August 24, 2014

Mystery shoppers pan banks' overdraft info

Aug. 6, 2014 – A group of consumer advocacy groups sent "mystery shoppers" to 39 bank branches to test the accuracy of information given to consumers about overdraft products and services, and found that the information was inconsistent and often incorrect.

The organizations – the California Reinvestment Coalition, the New Economy Project, Reinvestment Partners and the Woodstock Institute – conducted 64 visits at branches located in Chicago, Durham, N.C., Oakland, Calif., and New York City.

The overall findings, according to the resulting study, were that banks across the board provided explanations of overdraft programs that varied from branch to branch and employee to employee – resulting in unclear and incorrect information. The mystery shoppers found that employees did not make clear how overdraft fees were triggered, or how the opt-in requirement for ATM and debit courtesy overdraft works. The study also found that branches in predominantly non-white neighborhoods had longer wait times and fewer employees available to help customers.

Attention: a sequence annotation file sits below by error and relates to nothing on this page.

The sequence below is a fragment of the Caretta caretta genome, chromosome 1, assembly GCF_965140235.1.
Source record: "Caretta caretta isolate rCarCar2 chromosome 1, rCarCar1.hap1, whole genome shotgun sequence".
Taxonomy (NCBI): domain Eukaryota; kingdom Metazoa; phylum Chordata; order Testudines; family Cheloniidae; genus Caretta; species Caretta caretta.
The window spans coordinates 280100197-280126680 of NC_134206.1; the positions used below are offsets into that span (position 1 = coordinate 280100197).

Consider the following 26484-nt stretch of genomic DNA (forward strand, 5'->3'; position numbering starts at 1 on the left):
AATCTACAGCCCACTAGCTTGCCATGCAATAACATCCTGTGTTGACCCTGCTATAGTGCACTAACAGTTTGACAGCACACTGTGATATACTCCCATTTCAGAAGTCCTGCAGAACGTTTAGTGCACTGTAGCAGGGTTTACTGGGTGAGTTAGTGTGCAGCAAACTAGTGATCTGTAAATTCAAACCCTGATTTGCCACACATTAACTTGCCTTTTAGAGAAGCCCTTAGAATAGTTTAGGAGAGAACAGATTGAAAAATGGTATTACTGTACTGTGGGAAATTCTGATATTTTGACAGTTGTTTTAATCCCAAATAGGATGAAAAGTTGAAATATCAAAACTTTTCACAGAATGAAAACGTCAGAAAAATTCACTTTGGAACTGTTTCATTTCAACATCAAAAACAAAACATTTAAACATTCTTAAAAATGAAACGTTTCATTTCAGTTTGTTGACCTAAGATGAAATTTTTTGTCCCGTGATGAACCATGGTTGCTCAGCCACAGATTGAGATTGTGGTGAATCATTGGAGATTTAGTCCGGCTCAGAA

As a result of the study findings, the groups made recommendations to CFPB and banking regulators, including that they ban overdraft fees at ATMs and for debit-card transactions.

CFPB listed overdraft regulation as being in the "prerule stage" in its Spring 2014 regulatory agenda and has indicated that possible areas of concern include opt-in processes, fee structures and transaction posting order.

A NAFCU Economic & CU Monitor survey last year found that 98 percent of survey respondents charge overdraft fees, with a median fee of $25. However, 94 percent of these will reverse charges on a case-by-case basis, and nearly 70 percent of respondents contact members who repeatedly incur overdraft charges.